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Grape Leaves

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Grape Leaves on Wikipedia:

unprocessed Grape leaves hanging on a grapevine

Grape leaves are used in the cuisines of a number of cultures, including Turkish cuisine, Greek cuisine, Arab cuisine, and Romanian cuisine. They are most often picked fresh from the vine and stuffed with a mixture of rice, meat, and spices, and then cooked by boiling or steaming. Stuffed grape leaves can be served as an appetizer or as a main dish. For a more complete description of its culinary uses, see Dolma.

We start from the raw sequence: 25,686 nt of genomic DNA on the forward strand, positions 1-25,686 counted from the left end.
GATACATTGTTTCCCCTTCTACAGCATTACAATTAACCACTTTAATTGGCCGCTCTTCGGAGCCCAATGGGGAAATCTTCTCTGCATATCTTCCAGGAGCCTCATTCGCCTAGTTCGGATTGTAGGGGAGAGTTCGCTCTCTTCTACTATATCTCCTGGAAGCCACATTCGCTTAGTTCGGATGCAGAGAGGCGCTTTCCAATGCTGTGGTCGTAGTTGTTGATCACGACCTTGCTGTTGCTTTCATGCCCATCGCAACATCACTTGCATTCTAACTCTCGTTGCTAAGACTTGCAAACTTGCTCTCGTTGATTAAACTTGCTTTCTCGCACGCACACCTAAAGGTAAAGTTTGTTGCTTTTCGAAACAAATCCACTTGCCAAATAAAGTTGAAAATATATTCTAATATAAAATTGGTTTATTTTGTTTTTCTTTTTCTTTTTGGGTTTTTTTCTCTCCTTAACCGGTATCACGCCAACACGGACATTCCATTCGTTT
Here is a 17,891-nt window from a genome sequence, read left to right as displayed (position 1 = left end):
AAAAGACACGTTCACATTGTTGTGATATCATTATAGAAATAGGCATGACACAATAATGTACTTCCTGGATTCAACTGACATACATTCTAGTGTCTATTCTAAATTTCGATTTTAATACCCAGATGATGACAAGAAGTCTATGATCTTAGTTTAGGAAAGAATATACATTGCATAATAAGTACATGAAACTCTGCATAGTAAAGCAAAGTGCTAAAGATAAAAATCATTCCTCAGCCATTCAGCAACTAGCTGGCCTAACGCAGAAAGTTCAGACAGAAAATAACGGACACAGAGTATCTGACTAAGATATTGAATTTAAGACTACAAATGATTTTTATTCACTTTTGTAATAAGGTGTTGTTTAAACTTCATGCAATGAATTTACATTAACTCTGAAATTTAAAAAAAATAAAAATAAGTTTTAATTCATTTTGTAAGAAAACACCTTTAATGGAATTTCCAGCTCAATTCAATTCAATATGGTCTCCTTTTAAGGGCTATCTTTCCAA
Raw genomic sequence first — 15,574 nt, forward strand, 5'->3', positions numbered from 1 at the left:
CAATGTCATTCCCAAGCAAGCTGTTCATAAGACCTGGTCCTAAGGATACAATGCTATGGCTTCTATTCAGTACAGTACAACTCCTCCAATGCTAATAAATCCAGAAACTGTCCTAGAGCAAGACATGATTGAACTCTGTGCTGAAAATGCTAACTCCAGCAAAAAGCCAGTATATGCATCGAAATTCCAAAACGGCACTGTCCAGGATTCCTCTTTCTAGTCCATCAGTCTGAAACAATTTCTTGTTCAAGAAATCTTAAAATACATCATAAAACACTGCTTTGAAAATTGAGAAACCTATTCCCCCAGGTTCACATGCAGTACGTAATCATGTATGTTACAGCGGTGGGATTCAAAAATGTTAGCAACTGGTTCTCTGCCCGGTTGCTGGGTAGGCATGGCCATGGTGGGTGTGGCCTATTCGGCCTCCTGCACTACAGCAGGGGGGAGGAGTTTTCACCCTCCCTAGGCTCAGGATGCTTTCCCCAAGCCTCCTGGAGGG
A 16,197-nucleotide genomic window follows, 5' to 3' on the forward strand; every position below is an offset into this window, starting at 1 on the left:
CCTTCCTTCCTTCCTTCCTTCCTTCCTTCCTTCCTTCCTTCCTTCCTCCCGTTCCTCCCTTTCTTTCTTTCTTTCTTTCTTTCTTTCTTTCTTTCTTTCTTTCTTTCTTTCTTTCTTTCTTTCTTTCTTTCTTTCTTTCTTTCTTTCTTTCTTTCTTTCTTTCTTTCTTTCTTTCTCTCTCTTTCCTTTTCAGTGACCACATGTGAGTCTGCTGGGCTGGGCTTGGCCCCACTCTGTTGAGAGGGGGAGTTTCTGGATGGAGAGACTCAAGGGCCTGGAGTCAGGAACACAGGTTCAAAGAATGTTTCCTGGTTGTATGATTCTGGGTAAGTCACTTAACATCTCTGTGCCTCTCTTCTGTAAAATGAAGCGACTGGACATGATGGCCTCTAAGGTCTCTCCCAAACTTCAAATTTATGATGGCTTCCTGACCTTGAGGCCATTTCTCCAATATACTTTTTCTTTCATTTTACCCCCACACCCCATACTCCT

The leaves can also be sold in jars, by brand names such as Orlando California Grape Leaves, Ziyad, Alafia, Krinos, and Roland grape leaves. Grape leaves from Erbaa, Tokat is famous and has significance in Turkish cuisine. Dolma, sarma and Vietnamese luop are some foods that incorporate grape leaves. In a jar, the grape leaves are usually packed in rolls in a brined solution. A jar of commercial grape leaves typically contains: grape leaves, water, salt, citric acid, sodium benzoate, potassium sorbate, sodium bisulfite, for preservatives.

In indigenous medicine, grape leaves were used to stop bleeding, inflammation, and pain [1].